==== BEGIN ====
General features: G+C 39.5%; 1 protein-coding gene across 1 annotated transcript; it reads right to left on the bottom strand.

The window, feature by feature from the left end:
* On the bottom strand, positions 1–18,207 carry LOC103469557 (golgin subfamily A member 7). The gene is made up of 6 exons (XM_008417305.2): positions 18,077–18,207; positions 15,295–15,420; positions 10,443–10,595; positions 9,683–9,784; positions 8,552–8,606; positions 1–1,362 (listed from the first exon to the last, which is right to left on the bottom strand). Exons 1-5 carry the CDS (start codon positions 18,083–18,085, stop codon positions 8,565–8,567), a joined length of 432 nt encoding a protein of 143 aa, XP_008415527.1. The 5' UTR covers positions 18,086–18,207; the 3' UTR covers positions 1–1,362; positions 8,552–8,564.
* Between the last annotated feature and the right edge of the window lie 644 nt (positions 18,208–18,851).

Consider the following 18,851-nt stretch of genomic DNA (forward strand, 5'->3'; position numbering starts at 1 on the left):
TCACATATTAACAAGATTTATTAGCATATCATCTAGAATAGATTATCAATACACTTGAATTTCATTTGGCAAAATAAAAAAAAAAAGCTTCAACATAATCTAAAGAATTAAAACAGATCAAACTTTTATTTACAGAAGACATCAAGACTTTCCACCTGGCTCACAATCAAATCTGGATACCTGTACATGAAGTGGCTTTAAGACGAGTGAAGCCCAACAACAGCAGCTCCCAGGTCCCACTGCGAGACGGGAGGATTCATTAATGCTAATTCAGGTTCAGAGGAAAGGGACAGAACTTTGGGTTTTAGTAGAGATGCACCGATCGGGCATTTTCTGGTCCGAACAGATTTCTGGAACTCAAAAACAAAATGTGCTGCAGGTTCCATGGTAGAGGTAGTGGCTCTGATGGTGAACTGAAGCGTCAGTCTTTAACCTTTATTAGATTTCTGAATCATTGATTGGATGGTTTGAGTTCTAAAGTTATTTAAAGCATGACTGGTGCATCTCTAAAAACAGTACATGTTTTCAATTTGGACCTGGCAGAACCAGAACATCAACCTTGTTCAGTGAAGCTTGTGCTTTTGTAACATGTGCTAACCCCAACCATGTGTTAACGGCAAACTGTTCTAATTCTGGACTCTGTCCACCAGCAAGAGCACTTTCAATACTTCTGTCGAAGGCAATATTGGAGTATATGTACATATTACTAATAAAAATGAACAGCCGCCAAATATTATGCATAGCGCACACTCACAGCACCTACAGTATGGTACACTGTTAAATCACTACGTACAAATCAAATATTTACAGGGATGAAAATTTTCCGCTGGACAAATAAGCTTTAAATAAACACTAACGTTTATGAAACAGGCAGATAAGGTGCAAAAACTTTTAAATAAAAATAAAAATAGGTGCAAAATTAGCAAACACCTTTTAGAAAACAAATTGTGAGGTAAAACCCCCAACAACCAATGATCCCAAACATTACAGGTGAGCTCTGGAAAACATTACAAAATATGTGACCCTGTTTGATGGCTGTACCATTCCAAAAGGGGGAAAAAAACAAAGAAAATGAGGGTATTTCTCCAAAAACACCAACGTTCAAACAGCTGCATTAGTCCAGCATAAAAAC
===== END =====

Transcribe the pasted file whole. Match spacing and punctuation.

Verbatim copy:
General features: G+C 39.5%; 1 protein-coding gene across 1 annotated transcript; it reads right to left on the bottom strand.

The window, feature by feature from the left end:
* On the bottom strand, positions 1–18,207 carry LOC103469557 (golgin subfamily A member 7). The gene is made up of 6 exons (XM_008417305.2): positions 18,077–18,207; positions 15,295–15,420; positions 10,443–10,595; positions 9,683–9,784; positions 8,552–8,606; positions 1–1,362 (listed from the first exon to the last, which is right to left on the bottom strand). Exons 1-5 carry the CDS (start codon positions 18,083–18,085, stop codon positions 8,565–8,567), a joined length of 432 nt encoding a protein of 143 aa, XP_008415527.1. The 5' UTR covers positions 18,086–18,207; the 3' UTR covers positions 1–1,362; positions 8,552–8,564.
* Between the last annotated feature and the right edge of the window lie 644 nt (positions 18,208–18,851).

Consider the following 18,851-nt stretch of genomic DNA (forward strand, 5'->3'; position numbering starts at 1 on the left):
TCACATATTAACAAGATTTATTAGCATATCATCTAGAATAGATTATCAATACACTTGAATTTCATTTGGCAAAATAAAAAAAAAAAGCTTCAACATAATCTAAAGAATTAAAACAGATCAAACTTTTATTTACAGAAGACATCAAGACTTTCCACCTGGCTCACAATCAAATCTGGATACCTGTACATGAAGTGGCTTTAAGACGAGTGAAGCCCAACAACAGCAGCTCCCAGGTCCCACTGCGAGACGGGAGGATTCATTAATGCTAATTCAGGTTCAGAGGAAAGGGACAGAACTTTGGGTTTTAGTAGAGATGCACCGATCGGGCATTTTCTGGTCCGAACAGATTTCTGGAACTCAAAAACAAAATGTGCTGCAGGTTCCATGGTAGAGGTAGTGGCTCTGATGGTGAACTGAAGCGTCAGTCTTTAACCTTTATTAGATTTCTGAATCATTGATTGGATGGTTTGAGTTCTAAAGTTATTTAAAGCATGACTGGTGCATCTCTAAAAACAGTACATGTTTTCAATTTGGACCTGGCAGAACCAGAACATCAACCTTGTTCAGTGAAGCTTGTGCTTTTGTAACATGTGCTAACCCCAACCATGTGTTAACGGCAAACTGTTCTAATTCTGGACTCTGTCCACCAGCAAGAGCACTTTCAATACTTCTGTCGAAGGCAATATTGGAGTATATGTACATATTACTAATAAAAATGAACAGCCGCCAAATATTATGCATAGCGCACACTCACAGCACCTACAGTATGGTACACTGTTAAATCACTACGTACAAATCAAATATTTACAGGGATGAAAATTTTCCGCTGGACAAATAAGCTTTAAATAAACACTAACGTTTATGAAACAGGCAGATAAGGTGCAAAAACTTTTAAATAAAAATAAAAATAGGTGCAAAATTAGCAAACACCTTTTAGAAAACAAATTGTGAGGTAAAACCCCCAACAACCAATGATCCCAAACATTACAGGTGAGCTCTGGAAAACATTACAAAATATGTGACCCTGTTTGATGGCTGTACCATTCCAAAAGGGGGAAAAAAACAAAGAAAATGAGGGTATTTCTCCAAAAACACCAACGTTCAAACAGCTGCATTAGTCCAGCATAAAAAC